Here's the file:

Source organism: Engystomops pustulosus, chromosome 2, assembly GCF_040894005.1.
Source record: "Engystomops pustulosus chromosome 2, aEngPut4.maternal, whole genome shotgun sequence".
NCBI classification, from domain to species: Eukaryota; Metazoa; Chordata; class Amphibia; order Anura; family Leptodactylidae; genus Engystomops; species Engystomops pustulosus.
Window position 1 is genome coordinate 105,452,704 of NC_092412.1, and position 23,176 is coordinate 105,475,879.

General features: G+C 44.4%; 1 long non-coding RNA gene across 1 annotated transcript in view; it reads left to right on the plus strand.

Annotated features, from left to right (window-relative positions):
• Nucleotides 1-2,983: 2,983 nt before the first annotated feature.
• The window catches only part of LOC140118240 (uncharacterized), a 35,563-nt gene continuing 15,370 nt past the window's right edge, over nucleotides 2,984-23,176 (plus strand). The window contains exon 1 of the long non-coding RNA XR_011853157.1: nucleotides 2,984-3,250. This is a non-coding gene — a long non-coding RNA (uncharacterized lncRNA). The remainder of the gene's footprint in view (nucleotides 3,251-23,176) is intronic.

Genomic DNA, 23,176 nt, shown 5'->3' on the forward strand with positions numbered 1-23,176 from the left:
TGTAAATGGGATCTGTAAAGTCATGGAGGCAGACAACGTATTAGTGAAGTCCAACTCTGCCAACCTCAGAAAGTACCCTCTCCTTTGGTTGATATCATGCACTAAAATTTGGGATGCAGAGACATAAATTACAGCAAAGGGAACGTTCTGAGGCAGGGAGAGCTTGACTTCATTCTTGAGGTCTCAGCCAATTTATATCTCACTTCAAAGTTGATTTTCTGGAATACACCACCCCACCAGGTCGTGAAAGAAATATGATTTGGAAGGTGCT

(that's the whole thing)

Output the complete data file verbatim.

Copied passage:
Source organism: Engystomops pustulosus, chromosome 2, assembly GCF_040894005.1.
Source record: "Engystomops pustulosus chromosome 2, aEngPut4.maternal, whole genome shotgun sequence".
NCBI classification, from domain to species: Eukaryota; Metazoa; Chordata; class Amphibia; order Anura; family Leptodactylidae; genus Engystomops; species Engystomops pustulosus.
Window position 1 is genome coordinate 105,452,704 of NC_092412.1, and position 23,176 is coordinate 105,475,879.

General features: G+C 44.4%; 1 long non-coding RNA gene across 1 annotated transcript in view; it reads left to right on the plus strand.

Annotated features, from left to right (window-relative positions):
• Nucleotides 1-2,983: 2,983 nt before the first annotated feature.
• The window catches only part of LOC140118240 (uncharacterized), a 35,563-nt gene continuing 15,370 nt past the window's right edge, over nucleotides 2,984-23,176 (plus strand). The window contains exon 1 of the long non-coding RNA XR_011853157.1: nucleotides 2,984-3,250. This is a non-coding gene — a long non-coding RNA (uncharacterized lncRNA). The remainder of the gene's footprint in view (nucleotides 3,251-23,176) is intronic.

Genomic DNA, 23,176 nt, shown 5'->3' on the forward strand with positions numbered 1-23,176 from the left:
TGTAAATGGGATCTGTAAAGTCATGGAGGCAGACAACGTATTAGTGAAGTCCAACTCTGCCAACCTCAGAAAGTACCCTCTCCTTTGGTTGATATCATGCACTAAAATTTGGGATGCAGAGACATAAATTACAGCAAAGGGAACGTTCTGAGGCAGGGAGAGCTTGACTTCATTCTTGAGGTCTCAGCCAATTTATATCTCACTTCAAAGTTGATTTTCTGGAATACACCACCCCACCAGGTCGTGAAAGAAATATGATTTGGAAGGTGCT